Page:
I. Overview of Case and Analytic Approach
Did you know that the Three Gorges Dam (TGD) is projected to be the world's largest dam? It will be nearly four times larger than the Hoover Dam, with a height of 607 feet (185 meters) and a length of about 1.4 miles (Kosowatz, 1999). Using a political ecology approach, an explanation of the social and environmental impacts and outcomes of the Three Gorges Dam project (TGDP) will be provided. I will first introduce the reader to the setting, situation, and problem. The TGDP is located almost 750 miles south of Beijing and 650 miles west of Shanghai, China. In 1994, construction began on the TGD in Sandouping Village, Yichang County, in the Hubei Province. The TGDP site was selected at Sandouping, along the Yangtze River, after about 15 other sites were studied, for construction of the main Xiling Gorge. The river valley at the construction site of the TGDP is "relatively open and broad, with the hills on both sides of the river fairly flat" (Chinagate, 2005), providing a good-size lake right at the upstream of the dam.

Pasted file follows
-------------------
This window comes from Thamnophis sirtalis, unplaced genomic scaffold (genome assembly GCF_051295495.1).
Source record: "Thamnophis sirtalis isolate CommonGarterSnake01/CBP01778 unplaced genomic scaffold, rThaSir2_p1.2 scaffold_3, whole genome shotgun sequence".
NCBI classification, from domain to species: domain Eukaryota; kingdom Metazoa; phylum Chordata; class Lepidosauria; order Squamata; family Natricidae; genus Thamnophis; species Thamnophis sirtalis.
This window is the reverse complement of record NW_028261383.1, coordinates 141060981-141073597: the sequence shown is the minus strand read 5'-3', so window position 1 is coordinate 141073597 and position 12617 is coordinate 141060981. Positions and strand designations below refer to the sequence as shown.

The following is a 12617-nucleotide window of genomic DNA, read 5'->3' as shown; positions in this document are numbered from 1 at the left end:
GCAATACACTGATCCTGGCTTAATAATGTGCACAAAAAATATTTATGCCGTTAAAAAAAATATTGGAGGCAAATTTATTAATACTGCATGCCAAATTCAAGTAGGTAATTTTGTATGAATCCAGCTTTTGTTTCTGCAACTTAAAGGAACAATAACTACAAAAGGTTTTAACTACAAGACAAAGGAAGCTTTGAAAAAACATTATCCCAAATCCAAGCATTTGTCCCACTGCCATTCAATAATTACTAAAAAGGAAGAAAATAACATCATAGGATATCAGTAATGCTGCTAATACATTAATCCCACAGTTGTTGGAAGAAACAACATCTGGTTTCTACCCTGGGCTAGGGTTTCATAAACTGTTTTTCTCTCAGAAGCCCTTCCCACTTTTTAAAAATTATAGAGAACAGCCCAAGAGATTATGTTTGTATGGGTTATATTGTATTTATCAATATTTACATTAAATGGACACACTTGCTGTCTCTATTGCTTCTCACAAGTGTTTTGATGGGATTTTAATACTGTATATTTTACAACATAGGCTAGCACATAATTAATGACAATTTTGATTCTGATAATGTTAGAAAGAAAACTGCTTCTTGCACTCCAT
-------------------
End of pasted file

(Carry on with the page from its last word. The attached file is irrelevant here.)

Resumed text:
As well, the small islet of Zhongbaodao near the right hand side bank of the Yangtze River will be helpful for the river diversion project. Apart from the Xiling gorge, two other gorges will be constructed further west of the Yangtze River, called the Qutang and Wuxia gorges. When it is fully completed in 2009, Qing (1998) proclaims that the TGD "will be the largest [hydroelectic] dam ever built, [creating] a 600 kilometer long reservoir" (4). Clearly, the region around these three gorges will be one of the world's most famous scenic sites.
In this paper, I will examine the problems of human-induced degradation in the region due to the TGDP. Specifically, I will...